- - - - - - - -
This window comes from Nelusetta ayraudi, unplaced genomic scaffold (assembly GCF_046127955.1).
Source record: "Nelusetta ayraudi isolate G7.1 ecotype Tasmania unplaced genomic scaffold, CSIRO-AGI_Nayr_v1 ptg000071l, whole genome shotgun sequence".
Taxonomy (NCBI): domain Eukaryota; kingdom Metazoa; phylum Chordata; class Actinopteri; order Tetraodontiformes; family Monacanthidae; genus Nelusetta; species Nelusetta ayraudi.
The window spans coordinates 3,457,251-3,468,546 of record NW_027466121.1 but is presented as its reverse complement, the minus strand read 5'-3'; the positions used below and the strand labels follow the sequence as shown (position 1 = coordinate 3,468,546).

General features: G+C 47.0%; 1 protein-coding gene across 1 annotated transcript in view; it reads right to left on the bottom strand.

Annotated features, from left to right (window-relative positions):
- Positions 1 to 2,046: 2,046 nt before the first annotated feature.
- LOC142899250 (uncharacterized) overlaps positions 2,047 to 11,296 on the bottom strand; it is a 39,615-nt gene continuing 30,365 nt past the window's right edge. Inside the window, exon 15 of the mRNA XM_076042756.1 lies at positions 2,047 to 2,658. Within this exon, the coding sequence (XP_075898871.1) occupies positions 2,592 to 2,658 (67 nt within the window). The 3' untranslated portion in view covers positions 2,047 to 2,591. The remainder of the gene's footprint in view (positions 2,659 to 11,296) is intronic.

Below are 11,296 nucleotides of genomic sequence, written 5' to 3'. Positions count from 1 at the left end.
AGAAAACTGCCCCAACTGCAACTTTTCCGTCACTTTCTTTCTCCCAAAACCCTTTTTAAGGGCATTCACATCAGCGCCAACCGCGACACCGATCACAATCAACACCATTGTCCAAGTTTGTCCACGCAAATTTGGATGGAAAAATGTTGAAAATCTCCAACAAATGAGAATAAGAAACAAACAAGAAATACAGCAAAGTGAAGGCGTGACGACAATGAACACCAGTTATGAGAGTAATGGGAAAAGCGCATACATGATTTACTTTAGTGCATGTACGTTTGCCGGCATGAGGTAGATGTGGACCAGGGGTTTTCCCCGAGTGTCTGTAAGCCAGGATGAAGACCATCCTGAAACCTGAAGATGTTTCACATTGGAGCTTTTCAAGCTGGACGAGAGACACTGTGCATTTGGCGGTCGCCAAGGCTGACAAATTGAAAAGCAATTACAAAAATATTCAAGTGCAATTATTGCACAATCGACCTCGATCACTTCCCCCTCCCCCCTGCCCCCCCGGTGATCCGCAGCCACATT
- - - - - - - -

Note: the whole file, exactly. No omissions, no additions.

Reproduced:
This window comes from Nelusetta ayraudi, unplaced genomic scaffold (assembly GCF_046127955.1).
Source record: "Nelusetta ayraudi isolate G7.1 ecotype Tasmania unplaced genomic scaffold, CSIRO-AGI_Nayr_v1 ptg000071l, whole genome shotgun sequence".
Taxonomy (NCBI): domain Eukaryota; kingdom Metazoa; phylum Chordata; class Actinopteri; order Tetraodontiformes; family Monacanthidae; genus Nelusetta; species Nelusetta ayraudi.
The window spans coordinates 3,457,251-3,468,546 of record NW_027466121.1 but is presented as its reverse complement, the minus strand read 5'-3'; the positions used below and the strand labels follow the sequence as shown (position 1 = coordinate 3,468,546).

General features: G+C 47.0%; 1 protein-coding gene across 1 annotated transcript in view; it reads right to left on the bottom strand.

Annotated features, from left to right (window-relative positions):
- Positions 1 to 2,046: 2,046 nt before the first annotated feature.
- LOC142899250 (uncharacterized) overlaps positions 2,047 to 11,296 on the bottom strand; it is a 39,615-nt gene continuing 30,365 nt past the window's right edge. Inside the window, exon 15 of the mRNA XM_076042756.1 lies at positions 2,047 to 2,658. Within this exon, the coding sequence (XP_075898871.1) occupies positions 2,592 to 2,658 (67 nt within the window). The 3' untranslated portion in view covers positions 2,047 to 2,591. The remainder of the gene's footprint in view (positions 2,659 to 11,296) is intronic.

Below are 11,296 nucleotides of genomic sequence, written 5' to 3'. Positions count from 1 at the left end.
AGAAAACTGCCCCAACTGCAACTTTTCCGTCACTTTCTTTCTCCCAAAACCCTTTTTAAGGGCATTCACATCAGCGCCAACCGCGACACCGATCACAATCAACACCATTGTCCAAGTTTGTCCACGCAAATTTGGATGGAAAAATGTTGAAAATCTCCAACAAATGAGAATAAGAAACAAACAAGAAATACAGCAAAGTGAAGGCGTGACGACAATGAACACCAGTTATGAGAGTAATGGGAAAAGCGCATACATGATTTACTTTAGTGCATGTACGTTTGCCGGCATGAGGTAGATGTGGACCAGGGGTTTTCCCCGAGTGTCTGTAAGCCAGGATGAAGACCATCCTGAAACCTGAAGATGTTTCACATTGGAGCTTTTCAAGCTGGACGAGAGACACTGTGCATTTGGCGGTCGCCAAGGCTGACAAATTGAAAAGCAATTACAAAAATATTCAAGTGCAATTATTGCACAATCGACCTCGATCACTTCCCCCTCCCCCCTGCCCCCCCGGTGATCCGCAGCCACATT